Everybody wants to go to Alaska, but to Roadtrekers, driving there is a pilgrimage. Last year we made ours and we loved it. Like a pilgrimage, the sights and sounds of Alaskan Nature were surprisingly spiritual, and became the yardstick against which we’ll measure all future trips. There were a few things we did to make it so and a few other things we wisely avoided.
So, in no particular order, here is our list of Do’s and Don’ts for Your Best Alaska Trip Ever.
DO bring your camera and keep it handy. Every roadside is home to critters you’ll want to remember. Our RT has shelves directly overhead, which are perfect for quick access.
We were driving along Prince William Sound watching the salmon run, when Rhonda squealed, “Eagle!” and wrenched the camera away from me. Look what she got without leaving the RV!
DON’T plan on seeing the Northern Lights unless you go after September.
DO bring blackout material for your windows. Taking the road north, you may discover the lengthening hours of daylight and the shrinking nighttime. We didn’t until we got into the Yukon.
Days later, in Alaska, one local weather man on the TV in a McDonald’s heaved a sigh and said, “Well, folks, we are now passing the point of the summer where there are fewer than twenty hours of daylight. It has begun.”
Without sunset we found ourselves wanting to eat dinner at 10:30 p.m. and sleeping in until 9 a.m. In fact, sleeping without darkened windows was nearly impossible. We used Reflectix which we bought at a hardware store in Old Valdez.
DON’T plan every minute and or fill your itinerary too tightly. We had no itinerary, only the days we had camping reservations for Denali National Park and Reserve. Otherwise we were free of schedules. That’s the lure of Roadtreking. You can go anywhere you want, whenever you want. One caveat: when you check in at Denali, book your bus tour into the park immediately.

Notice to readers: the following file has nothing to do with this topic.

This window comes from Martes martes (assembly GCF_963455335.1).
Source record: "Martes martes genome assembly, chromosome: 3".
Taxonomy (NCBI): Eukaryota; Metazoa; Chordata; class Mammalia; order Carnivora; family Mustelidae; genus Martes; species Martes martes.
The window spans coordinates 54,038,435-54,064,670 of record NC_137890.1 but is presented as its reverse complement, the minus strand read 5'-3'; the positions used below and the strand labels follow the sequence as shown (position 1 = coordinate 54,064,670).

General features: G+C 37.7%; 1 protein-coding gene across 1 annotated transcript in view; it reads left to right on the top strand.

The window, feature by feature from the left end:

DO Get the book, Milepost 2015. This guide to the north is essential information on everything from the animals you’ll see to the roads you travel to gas, food and souvenirs you buy. With so much to see, you’ll need to study this book months in advance of your trip. It hits all the specifics of places to visit so I won’t do that again. If you are serious about Alaska, you’ll get a Milepost.
DON’T forget your Peace of Mind. I brought mine from home in the form of tools and emergency supplies. I’m pretty self-reliant and can fix most things. So my tools for home and auto repair give us some small sense of security. My wife has faith in my ability so she feels better as well. But engine or appliance failure is not the least of my fears. I have “bearanoia,” and we were in bear country. Bear Spray and Bear Bells are the vaccine for “bearanoia.” The main ingredient in Bear Spray is capsicum, which just happens to be the main ingredient in pepper spray to use against muggers. Be sure when you cross the border that you claim your “Bear Spray” and you call it just that. Pepper spray is for use against humans and is an illegal offensive weapon and in some places it will be confiscated. Yet “Bear Spray” is passable.
It’s like Insurance; if you have it you probably won’t need it. We had it all and we didn’t need any of it. Although we did talk VERY loudly on the trails and jingled our little bells right off.
DO seek out museums, demonstrations, events and local entertainment. Our quests included local quilt shops and Geocaches. There are native owned chach-kee shacks everywhere. Some actually sell native art, but all were run by truly beautiful people.
DON’T be concerned about places to park your RT. Every tourist area is well equipped for Class A parking, so your Roadtrek Class B will have no problem. Bonus: In Alaska any spot in the road wide enough to pull over safely can be a boon docking paradise. We parked a dozen nights just off the road next to a rushing river or in the shade of a mountain or piney forest. Nothing beats being awakened by eagles screaming overhead.